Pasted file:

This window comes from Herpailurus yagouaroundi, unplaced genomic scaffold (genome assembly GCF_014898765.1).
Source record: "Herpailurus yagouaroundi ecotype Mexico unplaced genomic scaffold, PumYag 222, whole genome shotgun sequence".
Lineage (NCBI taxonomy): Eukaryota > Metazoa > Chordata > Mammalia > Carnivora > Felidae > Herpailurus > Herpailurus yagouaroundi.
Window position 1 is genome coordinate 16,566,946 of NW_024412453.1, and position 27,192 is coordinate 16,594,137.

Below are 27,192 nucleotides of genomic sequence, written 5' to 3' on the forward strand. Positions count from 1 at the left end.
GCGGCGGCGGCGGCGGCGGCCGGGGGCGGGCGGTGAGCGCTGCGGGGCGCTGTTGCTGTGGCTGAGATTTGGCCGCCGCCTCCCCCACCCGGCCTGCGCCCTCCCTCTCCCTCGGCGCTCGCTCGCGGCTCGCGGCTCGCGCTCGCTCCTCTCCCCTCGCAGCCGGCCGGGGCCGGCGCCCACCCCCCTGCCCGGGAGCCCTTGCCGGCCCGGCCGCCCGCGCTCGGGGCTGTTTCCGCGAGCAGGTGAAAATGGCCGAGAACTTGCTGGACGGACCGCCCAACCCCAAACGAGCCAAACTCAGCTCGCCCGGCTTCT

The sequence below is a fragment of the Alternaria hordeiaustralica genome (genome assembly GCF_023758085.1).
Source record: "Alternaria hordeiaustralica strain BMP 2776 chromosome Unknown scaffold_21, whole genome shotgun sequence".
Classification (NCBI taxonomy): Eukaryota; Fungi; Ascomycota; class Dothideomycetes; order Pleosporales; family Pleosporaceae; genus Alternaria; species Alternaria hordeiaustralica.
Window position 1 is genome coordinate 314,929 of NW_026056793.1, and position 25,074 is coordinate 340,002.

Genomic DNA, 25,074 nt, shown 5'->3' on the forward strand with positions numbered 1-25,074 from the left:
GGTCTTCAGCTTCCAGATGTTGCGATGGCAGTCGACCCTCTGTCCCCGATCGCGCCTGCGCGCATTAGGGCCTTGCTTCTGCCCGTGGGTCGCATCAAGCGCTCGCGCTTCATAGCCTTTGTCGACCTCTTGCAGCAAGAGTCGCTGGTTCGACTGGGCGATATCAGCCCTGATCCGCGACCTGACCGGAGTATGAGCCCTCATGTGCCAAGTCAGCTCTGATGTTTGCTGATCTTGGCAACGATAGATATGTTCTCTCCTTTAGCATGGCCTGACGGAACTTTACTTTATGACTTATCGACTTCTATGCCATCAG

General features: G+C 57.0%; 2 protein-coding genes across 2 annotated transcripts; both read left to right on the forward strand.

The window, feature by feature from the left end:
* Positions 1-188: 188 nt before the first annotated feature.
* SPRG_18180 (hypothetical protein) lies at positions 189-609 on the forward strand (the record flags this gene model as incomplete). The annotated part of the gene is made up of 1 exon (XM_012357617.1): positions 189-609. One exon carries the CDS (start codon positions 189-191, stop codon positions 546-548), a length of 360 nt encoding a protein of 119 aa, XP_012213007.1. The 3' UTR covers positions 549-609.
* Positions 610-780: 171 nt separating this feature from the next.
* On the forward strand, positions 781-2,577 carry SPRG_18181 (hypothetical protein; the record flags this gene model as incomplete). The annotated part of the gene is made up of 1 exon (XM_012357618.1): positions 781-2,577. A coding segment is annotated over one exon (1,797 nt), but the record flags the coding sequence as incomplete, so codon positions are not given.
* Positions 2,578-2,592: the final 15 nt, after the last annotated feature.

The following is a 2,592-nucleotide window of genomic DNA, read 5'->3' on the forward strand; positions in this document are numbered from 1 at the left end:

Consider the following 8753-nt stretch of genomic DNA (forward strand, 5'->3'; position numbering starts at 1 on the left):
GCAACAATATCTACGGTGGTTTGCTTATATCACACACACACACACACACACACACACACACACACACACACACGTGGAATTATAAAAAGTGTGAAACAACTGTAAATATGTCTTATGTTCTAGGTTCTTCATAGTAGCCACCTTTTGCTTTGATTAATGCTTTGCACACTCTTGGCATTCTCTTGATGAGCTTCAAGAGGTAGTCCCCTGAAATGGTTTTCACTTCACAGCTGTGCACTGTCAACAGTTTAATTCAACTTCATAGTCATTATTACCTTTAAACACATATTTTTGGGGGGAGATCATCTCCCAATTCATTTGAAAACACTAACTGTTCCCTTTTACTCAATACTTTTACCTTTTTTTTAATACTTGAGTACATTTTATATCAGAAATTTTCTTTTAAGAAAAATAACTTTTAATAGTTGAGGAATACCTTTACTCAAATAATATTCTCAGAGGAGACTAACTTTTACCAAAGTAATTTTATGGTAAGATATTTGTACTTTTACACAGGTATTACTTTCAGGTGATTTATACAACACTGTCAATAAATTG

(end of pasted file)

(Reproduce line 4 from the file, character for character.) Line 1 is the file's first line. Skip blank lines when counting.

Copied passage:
Window position 1 is genome coordinate 16,566,946 of NW_024412453.1, and position 27,192 is coordinate 16,594,137.